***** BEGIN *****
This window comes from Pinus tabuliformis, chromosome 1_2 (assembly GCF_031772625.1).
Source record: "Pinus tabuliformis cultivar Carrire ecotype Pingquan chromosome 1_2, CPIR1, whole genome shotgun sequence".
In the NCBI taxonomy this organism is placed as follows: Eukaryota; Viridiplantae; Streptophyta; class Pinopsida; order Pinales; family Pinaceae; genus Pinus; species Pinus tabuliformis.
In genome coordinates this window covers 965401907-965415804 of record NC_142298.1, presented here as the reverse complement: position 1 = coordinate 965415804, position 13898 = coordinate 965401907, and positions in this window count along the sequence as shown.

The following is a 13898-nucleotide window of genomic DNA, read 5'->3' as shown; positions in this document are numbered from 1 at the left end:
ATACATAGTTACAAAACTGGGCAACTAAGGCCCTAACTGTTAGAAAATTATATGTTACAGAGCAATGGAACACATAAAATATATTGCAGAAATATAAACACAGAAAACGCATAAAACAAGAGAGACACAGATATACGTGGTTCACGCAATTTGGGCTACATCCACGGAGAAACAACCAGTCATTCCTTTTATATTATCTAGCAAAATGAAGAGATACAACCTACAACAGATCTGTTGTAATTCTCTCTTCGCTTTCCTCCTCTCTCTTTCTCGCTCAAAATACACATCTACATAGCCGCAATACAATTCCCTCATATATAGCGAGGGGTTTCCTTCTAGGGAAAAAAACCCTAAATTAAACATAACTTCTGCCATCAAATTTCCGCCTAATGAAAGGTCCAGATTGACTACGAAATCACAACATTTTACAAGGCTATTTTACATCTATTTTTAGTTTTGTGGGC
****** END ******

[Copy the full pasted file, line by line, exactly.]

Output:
This window comes from Pinus tabuliformis, chromosome 1_2 (assembly GCF_031772625.1).
Source record: "Pinus tabuliformis cultivar Carrire ecotype Pingquan chromosome 1_2, CPIR1, whole genome shotgun sequence".
In the NCBI taxonomy this organism is placed as follows: Eukaryota; Viridiplantae; Streptophyta; class Pinopsida; order Pinales; family Pinaceae; genus Pinus; species Pinus tabuliformis.
In genome coordinates this window covers 965401907-965415804 of record NC_142298.1, presented here as the reverse complement: position 1 = coordinate 965415804, position 13898 = coordinate 965401907, and positions in this window count along the sequence as shown.

The following is a 13898-nucleotide window of genomic DNA, read 5'->3' as shown; positions in this document are numbered from 1 at the left end:
ATACATAGTTACAAAACTGGGCAACTAAGGCCCTAACTGTTAGAAAATTATATGTTACAGAGCAATGGAACACATAAAATATATTGCAGAAATATAAACACAGAAAACGCATAAAACAAGAGAGACACAGATATACGTGGTTCACGCAATTTGGGCTACATCCACGGAGAAACAACCAGTCATTCCTTTTATATTATCTAGCAAAATGAAGAGATACAACCTACAACAGATCTGTTGTAATTCTCTCTTCGCTTTCCTCCTCTCTCTTTCTCGCTCAAAATACACATCTACATAGCCGCAATACAATTCCCTCATATATAGCGAGGGGTTTCCTTCTAGGGAAAAAAACCCTAAATTAAACATAACTTCTGCCATCAAATTTCCGCCTAATGAAAGGTCCAGATTGACTACGAAATCACAACATTTTACAAGGCTATTTTACATCTATTTTTAGTTTTGTGGGC